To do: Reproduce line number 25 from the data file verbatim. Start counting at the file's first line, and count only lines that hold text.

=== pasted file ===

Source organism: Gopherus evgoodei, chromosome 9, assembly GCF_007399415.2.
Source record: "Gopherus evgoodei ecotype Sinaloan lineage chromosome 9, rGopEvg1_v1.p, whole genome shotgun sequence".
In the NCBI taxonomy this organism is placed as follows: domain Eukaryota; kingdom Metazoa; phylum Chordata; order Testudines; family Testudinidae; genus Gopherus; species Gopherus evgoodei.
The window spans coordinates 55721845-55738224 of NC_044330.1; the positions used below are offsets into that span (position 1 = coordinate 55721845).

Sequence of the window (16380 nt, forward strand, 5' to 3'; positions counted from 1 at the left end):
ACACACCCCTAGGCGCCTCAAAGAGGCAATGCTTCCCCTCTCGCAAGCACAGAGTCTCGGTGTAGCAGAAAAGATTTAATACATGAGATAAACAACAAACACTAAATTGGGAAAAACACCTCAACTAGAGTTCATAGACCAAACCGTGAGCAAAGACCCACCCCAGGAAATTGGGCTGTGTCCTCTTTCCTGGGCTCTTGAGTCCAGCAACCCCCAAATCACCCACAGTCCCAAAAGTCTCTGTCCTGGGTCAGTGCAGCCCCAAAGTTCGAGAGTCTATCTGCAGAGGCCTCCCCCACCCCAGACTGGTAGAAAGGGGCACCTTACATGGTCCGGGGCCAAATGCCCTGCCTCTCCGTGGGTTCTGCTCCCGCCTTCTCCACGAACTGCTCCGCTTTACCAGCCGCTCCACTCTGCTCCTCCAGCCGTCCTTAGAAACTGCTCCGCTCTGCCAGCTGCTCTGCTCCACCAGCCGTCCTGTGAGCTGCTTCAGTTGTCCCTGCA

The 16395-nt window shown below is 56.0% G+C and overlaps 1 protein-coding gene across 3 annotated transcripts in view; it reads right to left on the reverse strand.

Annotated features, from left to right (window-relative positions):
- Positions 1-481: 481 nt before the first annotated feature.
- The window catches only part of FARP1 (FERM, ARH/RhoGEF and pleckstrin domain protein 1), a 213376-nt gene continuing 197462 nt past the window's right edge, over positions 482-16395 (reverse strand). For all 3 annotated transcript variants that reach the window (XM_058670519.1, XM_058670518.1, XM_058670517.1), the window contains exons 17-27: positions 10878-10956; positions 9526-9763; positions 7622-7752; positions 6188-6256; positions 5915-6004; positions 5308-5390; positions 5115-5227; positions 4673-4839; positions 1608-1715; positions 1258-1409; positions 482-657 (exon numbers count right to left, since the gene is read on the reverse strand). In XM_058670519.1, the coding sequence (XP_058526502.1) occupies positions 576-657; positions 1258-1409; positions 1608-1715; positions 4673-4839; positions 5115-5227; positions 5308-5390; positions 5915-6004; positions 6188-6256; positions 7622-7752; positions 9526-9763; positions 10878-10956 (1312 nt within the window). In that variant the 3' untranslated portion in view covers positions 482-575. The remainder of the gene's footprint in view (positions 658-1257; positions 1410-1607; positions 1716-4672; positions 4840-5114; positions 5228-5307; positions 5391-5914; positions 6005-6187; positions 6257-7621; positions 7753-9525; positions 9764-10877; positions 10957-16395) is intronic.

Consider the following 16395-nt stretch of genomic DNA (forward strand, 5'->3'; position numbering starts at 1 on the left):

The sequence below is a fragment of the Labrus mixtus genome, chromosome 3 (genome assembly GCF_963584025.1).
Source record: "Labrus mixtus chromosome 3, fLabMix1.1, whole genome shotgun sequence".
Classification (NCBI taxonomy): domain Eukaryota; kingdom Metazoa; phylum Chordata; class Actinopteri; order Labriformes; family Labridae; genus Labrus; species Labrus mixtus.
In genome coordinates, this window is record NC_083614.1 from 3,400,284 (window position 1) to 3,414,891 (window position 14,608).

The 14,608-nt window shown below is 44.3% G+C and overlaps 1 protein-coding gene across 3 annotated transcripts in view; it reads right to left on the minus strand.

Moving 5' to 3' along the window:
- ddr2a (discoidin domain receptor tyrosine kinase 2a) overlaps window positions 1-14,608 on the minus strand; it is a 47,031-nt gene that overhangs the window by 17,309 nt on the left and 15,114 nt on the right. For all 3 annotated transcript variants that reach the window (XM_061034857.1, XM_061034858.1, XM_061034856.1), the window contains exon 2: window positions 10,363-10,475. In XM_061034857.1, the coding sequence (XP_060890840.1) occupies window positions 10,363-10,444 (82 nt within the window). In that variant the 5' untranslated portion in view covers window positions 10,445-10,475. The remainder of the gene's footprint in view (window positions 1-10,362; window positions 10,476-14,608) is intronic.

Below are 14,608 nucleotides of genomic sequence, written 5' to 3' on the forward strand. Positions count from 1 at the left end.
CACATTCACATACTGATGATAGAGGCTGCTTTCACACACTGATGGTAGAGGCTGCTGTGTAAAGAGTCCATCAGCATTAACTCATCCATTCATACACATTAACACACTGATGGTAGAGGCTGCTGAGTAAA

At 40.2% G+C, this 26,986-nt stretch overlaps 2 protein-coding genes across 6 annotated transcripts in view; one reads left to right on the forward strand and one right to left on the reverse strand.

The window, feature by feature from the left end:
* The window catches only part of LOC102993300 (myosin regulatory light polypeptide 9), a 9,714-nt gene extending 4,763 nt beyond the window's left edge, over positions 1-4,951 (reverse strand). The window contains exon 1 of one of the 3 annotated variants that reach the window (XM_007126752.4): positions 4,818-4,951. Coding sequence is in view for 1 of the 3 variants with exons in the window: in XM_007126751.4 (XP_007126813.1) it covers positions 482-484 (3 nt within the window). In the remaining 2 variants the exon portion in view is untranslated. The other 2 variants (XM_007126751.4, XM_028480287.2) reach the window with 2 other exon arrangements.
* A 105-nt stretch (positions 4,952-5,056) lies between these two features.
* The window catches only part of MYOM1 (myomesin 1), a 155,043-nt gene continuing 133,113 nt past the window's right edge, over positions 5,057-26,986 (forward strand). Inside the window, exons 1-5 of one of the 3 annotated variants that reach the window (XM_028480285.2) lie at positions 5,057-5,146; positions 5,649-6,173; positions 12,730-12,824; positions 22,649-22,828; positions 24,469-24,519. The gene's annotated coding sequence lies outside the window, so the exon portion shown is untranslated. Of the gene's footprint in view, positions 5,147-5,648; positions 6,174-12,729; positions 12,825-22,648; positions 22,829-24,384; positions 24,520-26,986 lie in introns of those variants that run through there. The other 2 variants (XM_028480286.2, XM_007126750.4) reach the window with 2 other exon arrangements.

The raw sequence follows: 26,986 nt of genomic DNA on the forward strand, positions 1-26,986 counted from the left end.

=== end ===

* The window catches only part of MYOM1 (myomesin 1), a 155,043-nt gene continuing 133,113 nt past the window's right edge, over positions 5,057-26,986 (forward strand). Inside the window, exons 1-5 of one of the 3 annotated variants that reach the window (XM_028480285.2) lie at positions 5,057-5,146; positions 5,649-6,173; positions 12,730-12,824; positions 22,649-22,828; positions 24,469-24,519. The gene's annotated coding sequence lies outside the window, so the exon portion shown is untranslated. Of the gene's footprint in view, positions 5,147-5,648; positions 6,174-12,729; positions 12,825-22,648; positions 22,829-24,384; positions 24,520-26,986 lie in introns of those variants that run through there. The other 2 variants (XM_028480286.2, XM_007126750.4) reach the window with 2 other exon arrangements.